While the plants are doing their thing under the grow lights, impatiently awaiting the arrival of warmer weather, I figured I’d take a crack at my first pepper mash/fermentation. But, before we get into what I have done in my first attempt, I must note that I am, by no means, an expert on the subject of fermentation so please take what is written below as the words of a novice.

Making pepper sauces isn’t anything new for me. I’ve been honing personal favorite flavor profiles for a few years now with fresh and frozen peppers. I typically make very small batches for the family (mostly me) in an effort not to have too much laying around without any sort of preservative. Fermenting the peppers (and the resulting bacteria byproduct) prior to mixing the sauce will make it easier for me to leave completed bottles sitting around for a bit longer.

setting up to make pepper mash

For this first attempt, I kept things pretty simple in terms of the ingredients – peppers, garlic and salt. The blend of Carolina Reapers, Moruga Scorpions and MA Wartryx ended up weighing 108g and the chopped garlic came in at 10g. Based on everything I have read, I needed roughly 2% kosher or sea salt to get the fermentation process rolling.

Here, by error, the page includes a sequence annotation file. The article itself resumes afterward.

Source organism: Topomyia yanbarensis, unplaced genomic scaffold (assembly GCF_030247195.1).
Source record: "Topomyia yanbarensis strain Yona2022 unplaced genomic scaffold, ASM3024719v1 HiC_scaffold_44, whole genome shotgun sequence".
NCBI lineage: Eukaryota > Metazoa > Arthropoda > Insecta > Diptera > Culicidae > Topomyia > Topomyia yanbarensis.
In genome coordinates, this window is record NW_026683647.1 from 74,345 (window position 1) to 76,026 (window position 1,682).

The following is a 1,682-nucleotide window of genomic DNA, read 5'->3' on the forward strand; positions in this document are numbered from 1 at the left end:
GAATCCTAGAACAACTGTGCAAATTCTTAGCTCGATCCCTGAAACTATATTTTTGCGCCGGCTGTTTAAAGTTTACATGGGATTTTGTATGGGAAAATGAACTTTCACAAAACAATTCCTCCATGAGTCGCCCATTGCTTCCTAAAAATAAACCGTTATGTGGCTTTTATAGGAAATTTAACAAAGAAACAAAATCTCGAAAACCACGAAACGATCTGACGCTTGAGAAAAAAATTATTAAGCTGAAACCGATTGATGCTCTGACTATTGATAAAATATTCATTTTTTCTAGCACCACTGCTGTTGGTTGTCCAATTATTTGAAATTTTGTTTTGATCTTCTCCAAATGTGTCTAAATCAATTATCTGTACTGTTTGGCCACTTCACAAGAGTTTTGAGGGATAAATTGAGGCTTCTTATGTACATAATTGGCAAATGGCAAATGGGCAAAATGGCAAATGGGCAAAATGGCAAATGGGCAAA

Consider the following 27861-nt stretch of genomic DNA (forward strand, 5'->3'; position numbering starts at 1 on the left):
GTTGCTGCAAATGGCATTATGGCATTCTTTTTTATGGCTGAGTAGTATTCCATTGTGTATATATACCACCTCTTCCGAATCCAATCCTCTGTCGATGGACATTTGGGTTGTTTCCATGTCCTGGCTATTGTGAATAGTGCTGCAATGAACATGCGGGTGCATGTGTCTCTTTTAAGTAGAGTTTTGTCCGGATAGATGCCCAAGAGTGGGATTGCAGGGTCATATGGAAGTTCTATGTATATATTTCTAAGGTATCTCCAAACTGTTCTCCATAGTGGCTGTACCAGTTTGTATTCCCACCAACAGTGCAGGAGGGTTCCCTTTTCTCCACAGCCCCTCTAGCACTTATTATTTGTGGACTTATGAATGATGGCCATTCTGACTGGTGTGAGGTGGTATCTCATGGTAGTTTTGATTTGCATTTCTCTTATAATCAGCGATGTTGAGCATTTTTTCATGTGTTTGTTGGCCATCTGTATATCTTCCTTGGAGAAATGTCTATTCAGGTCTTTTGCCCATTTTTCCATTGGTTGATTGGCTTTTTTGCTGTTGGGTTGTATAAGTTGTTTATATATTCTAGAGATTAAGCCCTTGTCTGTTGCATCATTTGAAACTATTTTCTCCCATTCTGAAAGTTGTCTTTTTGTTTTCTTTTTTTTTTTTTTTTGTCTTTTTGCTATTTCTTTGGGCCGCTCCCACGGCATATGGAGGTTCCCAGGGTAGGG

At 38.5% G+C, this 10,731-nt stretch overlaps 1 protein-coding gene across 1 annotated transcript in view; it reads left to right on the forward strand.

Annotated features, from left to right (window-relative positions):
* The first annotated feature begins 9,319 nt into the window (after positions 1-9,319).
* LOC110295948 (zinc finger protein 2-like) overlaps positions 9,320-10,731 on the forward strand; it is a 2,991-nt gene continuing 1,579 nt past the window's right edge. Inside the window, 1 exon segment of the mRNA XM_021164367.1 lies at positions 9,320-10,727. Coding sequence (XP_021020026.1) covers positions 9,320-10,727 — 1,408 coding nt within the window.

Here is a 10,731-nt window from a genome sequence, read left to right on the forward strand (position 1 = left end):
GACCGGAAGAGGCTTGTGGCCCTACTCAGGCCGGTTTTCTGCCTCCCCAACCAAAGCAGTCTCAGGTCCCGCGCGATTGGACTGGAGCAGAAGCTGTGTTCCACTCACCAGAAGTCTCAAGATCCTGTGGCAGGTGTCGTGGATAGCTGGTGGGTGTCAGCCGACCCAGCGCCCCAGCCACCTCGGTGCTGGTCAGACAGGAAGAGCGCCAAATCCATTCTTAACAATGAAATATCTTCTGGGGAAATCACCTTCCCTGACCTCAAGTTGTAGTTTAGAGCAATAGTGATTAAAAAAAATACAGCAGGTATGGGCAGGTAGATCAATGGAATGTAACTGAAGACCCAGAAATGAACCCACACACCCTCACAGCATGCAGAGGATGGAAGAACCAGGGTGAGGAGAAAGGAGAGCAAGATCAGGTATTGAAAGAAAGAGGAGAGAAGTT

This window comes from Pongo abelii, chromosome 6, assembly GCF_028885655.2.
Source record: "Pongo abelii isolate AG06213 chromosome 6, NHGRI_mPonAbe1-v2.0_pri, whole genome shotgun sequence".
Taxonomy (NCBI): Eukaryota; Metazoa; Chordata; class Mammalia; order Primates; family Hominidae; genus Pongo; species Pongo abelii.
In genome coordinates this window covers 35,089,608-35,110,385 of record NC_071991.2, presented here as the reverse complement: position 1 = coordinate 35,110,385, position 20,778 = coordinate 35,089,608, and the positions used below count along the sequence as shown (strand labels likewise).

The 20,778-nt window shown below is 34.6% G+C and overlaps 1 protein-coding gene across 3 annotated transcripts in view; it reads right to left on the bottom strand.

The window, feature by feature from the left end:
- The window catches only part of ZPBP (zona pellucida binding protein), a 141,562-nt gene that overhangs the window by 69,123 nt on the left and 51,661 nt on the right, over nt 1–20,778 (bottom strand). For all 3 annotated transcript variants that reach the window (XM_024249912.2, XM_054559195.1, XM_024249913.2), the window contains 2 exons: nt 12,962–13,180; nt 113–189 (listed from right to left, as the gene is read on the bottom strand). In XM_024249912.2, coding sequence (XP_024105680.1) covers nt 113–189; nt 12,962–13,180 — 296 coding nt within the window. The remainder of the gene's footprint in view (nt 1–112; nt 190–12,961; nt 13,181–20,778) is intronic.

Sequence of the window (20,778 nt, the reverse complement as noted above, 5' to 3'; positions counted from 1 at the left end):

setting up to make pepper mash

I don’t have any of the hardware for fermentation that you typically see with regard to jars and airlock tops. So, once all of the ingredients were thoroughly mixed I tossed it all into a prepared vacuum seal bag and closed it up nice and tight. I made sure to keep a good amount of extra space for the carbon dioxide (a byproduct of fermentation) to expand into.

setting up to make pepper mash

The sealed bag was placed in a cool dark corner of the basement and we’ll be checking in on the process periodically to see how it’s progressing.